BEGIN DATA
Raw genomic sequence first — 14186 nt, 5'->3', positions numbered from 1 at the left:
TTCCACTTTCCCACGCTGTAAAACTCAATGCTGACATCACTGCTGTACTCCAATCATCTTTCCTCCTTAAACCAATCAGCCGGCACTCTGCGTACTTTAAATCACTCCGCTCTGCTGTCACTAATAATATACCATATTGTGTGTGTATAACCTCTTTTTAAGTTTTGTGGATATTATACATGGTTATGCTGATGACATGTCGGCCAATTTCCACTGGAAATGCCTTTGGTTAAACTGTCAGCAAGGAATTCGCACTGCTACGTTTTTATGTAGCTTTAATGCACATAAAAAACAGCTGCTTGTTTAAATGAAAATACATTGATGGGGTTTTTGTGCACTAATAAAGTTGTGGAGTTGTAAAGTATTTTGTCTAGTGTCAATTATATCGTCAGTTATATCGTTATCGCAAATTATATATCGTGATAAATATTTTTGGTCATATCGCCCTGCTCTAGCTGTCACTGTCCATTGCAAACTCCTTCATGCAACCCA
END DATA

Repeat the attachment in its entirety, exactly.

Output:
Raw genomic sequence first — 14186 nt, 5'->3', positions numbered from 1 at the left:
TTCCACTTTCCCACGCTGTAAAACTCAATGCTGACATCACTGCTGTACTCCAATCATCTTTCCTCCTTAAACCAATCAGCCGGCACTCTGCGTACTTTAAATCACTCCGCTCTGCTGTCACTAATAATATACCATATTGTGTGTGTATAACCTCTTTTTAAGTTTTGTGGATATTATACATGGTTATGCTGATGACATGTCGGCCAATTTCCACTGGAAATGCCTTTGGTTAAACTGTCAGCAAGGAATTCGCACTGCTACGTTTTTATGTAGCTTTAATGCACATAAAAAACAGCTGCTTGTTTAAATGAAAATACATTGATGGGGTTTTTGTGCACTAATAAAGTTGTGGAGTTGTAAAGTATTTTGTCTAGTGTCAATTATATCGTCAGTTATATCGTTATCGCAAATTATATATCGTGATAAATATTTTTGGTCATATCGCCCTGCTCTAGCTGTCACTGTCCATTGCAAACTCCTTCATGCAACCCA